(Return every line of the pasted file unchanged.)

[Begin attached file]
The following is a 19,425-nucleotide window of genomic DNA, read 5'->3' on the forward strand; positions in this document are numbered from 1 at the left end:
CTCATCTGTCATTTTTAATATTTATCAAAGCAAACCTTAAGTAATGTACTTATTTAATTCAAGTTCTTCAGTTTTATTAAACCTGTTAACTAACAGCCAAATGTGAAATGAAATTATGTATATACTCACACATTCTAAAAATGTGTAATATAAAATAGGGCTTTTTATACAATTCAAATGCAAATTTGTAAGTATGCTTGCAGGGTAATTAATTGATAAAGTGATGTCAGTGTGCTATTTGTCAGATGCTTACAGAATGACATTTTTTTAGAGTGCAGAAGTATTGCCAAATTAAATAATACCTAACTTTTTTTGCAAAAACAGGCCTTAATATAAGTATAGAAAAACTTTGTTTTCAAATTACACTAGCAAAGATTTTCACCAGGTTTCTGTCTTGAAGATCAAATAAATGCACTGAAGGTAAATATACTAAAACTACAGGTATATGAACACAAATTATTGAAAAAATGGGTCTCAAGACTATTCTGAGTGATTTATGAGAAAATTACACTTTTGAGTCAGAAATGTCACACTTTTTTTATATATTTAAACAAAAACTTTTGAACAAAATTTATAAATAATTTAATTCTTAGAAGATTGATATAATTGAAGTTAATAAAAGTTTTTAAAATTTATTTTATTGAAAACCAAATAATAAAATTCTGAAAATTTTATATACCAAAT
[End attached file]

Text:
The following is a 19,425-nucleotide window of genomic DNA, read 5'->3' on the forward strand; positions in this document are numbered from 1 at the left end:
CTCATCTGTCATTTTTAATATTTATCAAAGCAAACCTTAAGTAATGTACTTATTTAATTCAAGTTCTTCAGTTTTATTAAACCTGTTAACTAACAGCCAAATGTGAAATGAAATTATGTATATACTCACACATTCTAAAAATGTGTAATATAAAATAGGGCTTTTTATACAATTCAAATGCAAATTTGTAAGTATGCTTGCAGGGTAATTAATTGATAAAGTGATGTCAGTGTGCTATTTGTCAGATGCTTACAGAATGACATTTTTTTAGAGTGCAGAAGTATTGCCAAATTAAATAATACCTAACTTTTTTTGCAAAAACAGGCCTTAATATAAGTATAGAAAAACTTTGTTTTCAAATTACACTAGCAAAGATTTTCACCAGGTTTCTGTCTTGAAGATCAAATAAATGCACTGAAGGTAAATATACTAAAACTACAGGTATATGAACACAAATTATTGAAAAAATGGGTCTCAAGACTATTCTGAGTGATTTATGAGAAAATTACACTTTTGAGTCAGAAATGTCACACTTTTTTTATATATTTAAACAAAAACTTTTGAACAAAATTTATAAATAATTTAATTCTTAGAAGATTGATATAATTGAAGTTAATAAAAGTTTTTAAAATTTATTTTATTGAAAACCAAATAATAAAATTCTGAAAATTTTATATACCAAAT